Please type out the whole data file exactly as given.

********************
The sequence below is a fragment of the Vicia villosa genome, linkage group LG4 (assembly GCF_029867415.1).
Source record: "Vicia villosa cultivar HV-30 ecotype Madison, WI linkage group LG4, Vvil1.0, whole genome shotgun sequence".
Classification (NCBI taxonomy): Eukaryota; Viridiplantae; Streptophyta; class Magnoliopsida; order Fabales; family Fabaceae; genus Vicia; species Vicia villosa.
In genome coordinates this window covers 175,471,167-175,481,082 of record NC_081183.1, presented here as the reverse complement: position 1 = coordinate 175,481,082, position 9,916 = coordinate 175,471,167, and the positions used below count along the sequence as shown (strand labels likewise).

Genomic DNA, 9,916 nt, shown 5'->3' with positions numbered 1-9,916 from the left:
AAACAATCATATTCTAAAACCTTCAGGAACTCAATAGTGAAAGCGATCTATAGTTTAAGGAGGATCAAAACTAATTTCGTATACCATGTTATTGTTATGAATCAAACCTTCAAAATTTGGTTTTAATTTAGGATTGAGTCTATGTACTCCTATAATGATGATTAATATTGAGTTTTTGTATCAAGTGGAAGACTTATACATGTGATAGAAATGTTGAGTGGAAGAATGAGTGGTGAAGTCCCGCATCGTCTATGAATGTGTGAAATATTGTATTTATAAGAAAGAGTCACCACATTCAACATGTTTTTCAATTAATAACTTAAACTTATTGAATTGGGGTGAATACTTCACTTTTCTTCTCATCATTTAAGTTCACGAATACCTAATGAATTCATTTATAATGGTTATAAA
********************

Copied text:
The sequence below is a fragment of the Vicia villosa genome, linkage group LG4 (assembly GCF_029867415.1).
Source record: "Vicia villosa cultivar HV-30 ecotype Madison, WI linkage group LG4, Vvil1.0, whole genome shotgun sequence".
Classification (NCBI taxonomy): Eukaryota; Viridiplantae; Streptophyta; class Magnoliopsida; order Fabales; family Fabaceae; genus Vicia; species Vicia villosa.
In genome coordinates this window covers 175,471,167-175,481,082 of record NC_081183.1, presented here as the reverse complement: position 1 = coordinate 175,481,082, position 9,916 = coordinate 175,471,167, and the positions used below count along the sequence as shown (strand labels likewise).

Genomic DNA, 9,916 nt, shown 5'->3' with positions numbered 1-9,916 from the left:
AAACAATCATATTCTAAAACCTTCAGGAACTCAATAGTGAAAGCGATCTATAGTTTAAGGAGGATCAAAACTAATTTCGTATACCATGTTATTGTTATGAATCAAACCTTCAAAATTTGGTTTTAATTTAGGATTGAGTCTATGTACTCCTATAATGATGATTAATATTGAGTTTTTGTATCAAGTGGAAGACTTATACATGTGATAGAAATGTTGAGTGGAAGAATGAGTGGTGAAGTCCCGCATCGTCTATGAATGTGTGAAATATTGTATTTATAAGAAAGAGTCACCACATTCAACATGTTTTTCAATTAATAACTTAAACTTATTGAATTGGGGTGAATACTTCACTTTTCTTCTCATCATTTAAGTTCACGAATACCTAATGAATTCATTTATAATGGTTATAAA